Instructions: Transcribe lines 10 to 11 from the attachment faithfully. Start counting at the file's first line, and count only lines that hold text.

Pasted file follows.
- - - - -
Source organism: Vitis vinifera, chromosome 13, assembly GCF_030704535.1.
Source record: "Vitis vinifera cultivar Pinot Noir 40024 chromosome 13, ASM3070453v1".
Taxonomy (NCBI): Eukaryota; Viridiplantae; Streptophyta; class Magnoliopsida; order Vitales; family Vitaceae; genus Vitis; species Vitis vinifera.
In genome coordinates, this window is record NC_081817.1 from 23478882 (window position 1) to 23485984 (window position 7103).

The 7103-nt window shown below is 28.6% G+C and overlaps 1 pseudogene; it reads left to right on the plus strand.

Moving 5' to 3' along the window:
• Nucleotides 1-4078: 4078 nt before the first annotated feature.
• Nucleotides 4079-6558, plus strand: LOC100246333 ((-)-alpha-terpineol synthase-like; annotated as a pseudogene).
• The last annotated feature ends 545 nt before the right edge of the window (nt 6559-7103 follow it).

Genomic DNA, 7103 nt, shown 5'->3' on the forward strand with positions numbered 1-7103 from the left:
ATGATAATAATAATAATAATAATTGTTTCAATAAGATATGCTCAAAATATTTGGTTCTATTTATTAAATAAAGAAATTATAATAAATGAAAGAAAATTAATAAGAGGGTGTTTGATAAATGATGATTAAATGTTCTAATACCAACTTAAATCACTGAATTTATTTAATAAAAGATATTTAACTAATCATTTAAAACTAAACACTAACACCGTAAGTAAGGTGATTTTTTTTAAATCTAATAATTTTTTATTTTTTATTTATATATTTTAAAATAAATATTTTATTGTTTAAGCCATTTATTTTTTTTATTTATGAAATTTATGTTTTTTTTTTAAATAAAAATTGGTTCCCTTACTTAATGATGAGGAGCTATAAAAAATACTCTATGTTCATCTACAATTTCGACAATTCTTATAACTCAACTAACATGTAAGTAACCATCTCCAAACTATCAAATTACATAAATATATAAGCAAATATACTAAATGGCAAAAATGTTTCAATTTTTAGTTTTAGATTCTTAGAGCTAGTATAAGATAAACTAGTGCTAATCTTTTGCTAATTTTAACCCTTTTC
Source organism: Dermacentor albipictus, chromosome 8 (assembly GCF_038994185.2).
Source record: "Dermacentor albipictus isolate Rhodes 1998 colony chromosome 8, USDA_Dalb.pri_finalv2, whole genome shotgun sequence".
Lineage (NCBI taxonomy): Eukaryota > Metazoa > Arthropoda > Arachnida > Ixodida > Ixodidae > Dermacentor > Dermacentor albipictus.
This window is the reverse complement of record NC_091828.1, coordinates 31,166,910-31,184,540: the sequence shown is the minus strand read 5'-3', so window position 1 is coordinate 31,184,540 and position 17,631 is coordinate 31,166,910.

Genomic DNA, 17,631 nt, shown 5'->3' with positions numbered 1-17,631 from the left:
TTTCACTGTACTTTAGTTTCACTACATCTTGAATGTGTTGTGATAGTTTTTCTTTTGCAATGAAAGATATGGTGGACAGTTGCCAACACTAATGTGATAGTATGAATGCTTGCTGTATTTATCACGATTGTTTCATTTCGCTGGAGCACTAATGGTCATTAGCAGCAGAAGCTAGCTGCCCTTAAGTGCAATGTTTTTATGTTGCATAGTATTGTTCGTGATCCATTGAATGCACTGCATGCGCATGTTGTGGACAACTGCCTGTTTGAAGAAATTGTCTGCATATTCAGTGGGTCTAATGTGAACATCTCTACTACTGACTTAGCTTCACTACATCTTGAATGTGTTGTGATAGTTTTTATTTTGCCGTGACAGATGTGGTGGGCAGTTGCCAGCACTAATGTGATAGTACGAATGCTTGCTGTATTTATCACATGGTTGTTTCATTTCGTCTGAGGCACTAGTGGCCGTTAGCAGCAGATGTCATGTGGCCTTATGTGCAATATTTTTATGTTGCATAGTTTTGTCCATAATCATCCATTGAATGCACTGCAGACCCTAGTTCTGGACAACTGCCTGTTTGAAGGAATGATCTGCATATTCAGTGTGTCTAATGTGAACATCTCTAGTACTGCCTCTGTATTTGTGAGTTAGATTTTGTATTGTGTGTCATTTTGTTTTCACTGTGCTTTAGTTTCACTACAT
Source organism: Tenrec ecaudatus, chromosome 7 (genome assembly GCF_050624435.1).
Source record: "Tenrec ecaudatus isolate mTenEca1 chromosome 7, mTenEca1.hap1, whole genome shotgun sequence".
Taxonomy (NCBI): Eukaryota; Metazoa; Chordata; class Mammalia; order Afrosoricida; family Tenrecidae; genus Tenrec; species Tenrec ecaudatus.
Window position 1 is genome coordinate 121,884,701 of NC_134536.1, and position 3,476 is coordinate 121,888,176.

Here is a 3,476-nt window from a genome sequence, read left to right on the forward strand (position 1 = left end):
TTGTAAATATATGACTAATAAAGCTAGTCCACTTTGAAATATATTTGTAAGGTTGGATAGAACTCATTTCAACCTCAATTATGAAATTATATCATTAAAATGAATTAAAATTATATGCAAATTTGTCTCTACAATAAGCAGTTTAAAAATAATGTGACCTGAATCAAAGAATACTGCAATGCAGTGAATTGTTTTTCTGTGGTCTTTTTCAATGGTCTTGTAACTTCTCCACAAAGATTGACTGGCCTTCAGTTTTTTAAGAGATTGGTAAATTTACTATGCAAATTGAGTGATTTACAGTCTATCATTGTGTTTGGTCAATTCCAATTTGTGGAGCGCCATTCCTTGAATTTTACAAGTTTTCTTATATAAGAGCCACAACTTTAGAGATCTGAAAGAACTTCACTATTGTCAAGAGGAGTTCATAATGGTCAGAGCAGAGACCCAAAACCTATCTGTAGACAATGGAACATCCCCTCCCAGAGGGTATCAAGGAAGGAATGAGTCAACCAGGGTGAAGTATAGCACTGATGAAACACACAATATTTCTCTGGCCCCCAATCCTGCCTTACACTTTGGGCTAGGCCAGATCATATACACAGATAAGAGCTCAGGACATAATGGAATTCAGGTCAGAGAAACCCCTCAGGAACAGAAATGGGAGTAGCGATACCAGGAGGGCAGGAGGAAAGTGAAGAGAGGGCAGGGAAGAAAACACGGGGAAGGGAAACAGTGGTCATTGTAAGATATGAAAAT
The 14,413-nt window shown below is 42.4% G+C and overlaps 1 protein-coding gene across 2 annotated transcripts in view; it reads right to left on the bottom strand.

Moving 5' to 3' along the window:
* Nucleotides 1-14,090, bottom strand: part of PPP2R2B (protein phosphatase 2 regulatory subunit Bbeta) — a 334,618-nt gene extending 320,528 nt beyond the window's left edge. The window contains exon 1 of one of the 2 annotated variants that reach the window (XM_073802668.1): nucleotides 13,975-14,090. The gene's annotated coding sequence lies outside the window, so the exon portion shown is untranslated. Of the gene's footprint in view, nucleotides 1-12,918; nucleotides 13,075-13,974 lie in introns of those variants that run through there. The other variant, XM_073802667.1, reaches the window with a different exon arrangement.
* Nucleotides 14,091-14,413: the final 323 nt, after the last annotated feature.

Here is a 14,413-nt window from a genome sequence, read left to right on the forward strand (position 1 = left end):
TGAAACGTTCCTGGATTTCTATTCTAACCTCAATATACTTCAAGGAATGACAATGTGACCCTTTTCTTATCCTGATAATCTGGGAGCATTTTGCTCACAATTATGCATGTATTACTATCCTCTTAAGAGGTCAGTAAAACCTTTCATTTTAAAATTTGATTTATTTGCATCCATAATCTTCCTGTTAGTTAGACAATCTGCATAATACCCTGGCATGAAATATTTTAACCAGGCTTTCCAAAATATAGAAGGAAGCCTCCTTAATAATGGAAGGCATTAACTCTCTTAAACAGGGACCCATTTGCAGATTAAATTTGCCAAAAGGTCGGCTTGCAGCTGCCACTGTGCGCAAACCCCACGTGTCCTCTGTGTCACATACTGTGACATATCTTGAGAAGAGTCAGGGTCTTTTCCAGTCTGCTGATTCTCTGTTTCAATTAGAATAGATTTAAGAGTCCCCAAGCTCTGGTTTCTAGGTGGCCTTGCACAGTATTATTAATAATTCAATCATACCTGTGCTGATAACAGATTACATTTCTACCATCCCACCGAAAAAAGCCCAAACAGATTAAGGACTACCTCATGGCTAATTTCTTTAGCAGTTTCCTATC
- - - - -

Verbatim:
Genomic DNA, 7103 nt, shown 5'->3' on the forward strand with positions numbered 1-7103 from the left:
ATGATAATAATAATAATAATAATTGTTTCAATAAGATATGCTCAAAATATTTGGTTCTATTTATTAAATAAAGAAATTATAATAAATGAAAGAAAATTAATAAGAGGGTGTTTGATAAATGATGATTAAATGTTCTAATACCAACTTAAATCACTGAATTTATTTAATAAAAGATATTTAACTAATCATTTAAAACTAAACACTAACACCGTAAGTAAGGTGATTTTTTTTAAATCTAATAATTTTTTATTTTTTATTTATATATTTTAAAATAAATATTTTATTGTTTAAGCCATTTATTTTTTTTATTTATGAAATTTATGTTTTTTTTTTAAATAAAAATTGGTTCCCTTACTTAATGATGAGGAGCTATAAAAAATACTCTATGTTCATCTACAATTTCGACAATTCTTATAACTCAACTAACATGTAAGTAACCATCTCCAAACTATCAAATTACATAAATATATAAGCAAATATACTAAATGGCAAAAATGTTTCAATTTTTAGTTTTAGATTCTTAGAGCTAGTATAAGATAAACTAGTGCTAATCTTTTGCTAATTTTAACCCTTTTC